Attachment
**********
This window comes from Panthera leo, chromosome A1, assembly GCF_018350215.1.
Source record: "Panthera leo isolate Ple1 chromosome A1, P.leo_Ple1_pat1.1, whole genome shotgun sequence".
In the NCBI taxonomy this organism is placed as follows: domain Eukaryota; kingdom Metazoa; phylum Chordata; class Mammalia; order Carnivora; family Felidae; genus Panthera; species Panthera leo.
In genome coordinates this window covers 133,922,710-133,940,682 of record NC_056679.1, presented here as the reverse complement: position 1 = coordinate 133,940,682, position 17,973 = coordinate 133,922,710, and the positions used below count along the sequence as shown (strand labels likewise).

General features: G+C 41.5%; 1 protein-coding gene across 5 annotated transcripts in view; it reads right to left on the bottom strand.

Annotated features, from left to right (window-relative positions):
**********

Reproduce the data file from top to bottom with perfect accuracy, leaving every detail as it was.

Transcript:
This window comes from Panthera leo, chromosome A1, assembly GCF_018350215.1.
Source record: "Panthera leo isolate Ple1 chromosome A1, P.leo_Ple1_pat1.1, whole genome shotgun sequence".
In the NCBI taxonomy this organism is placed as follows: domain Eukaryota; kingdom Metazoa; phylum Chordata; class Mammalia; order Carnivora; family Felidae; genus Panthera; species Panthera leo.
In genome coordinates this window covers 133,922,710-133,940,682 of record NC_056679.1, presented here as the reverse complement: position 1 = coordinate 133,940,682, position 17,973 = coordinate 133,922,710, and the positions used below count along the sequence as shown (strand labels likewise).

General features: G+C 41.5%; 1 protein-coding gene across 5 annotated transcripts in view; it reads right to left on the bottom strand.

Annotated features, from left to right (window-relative positions):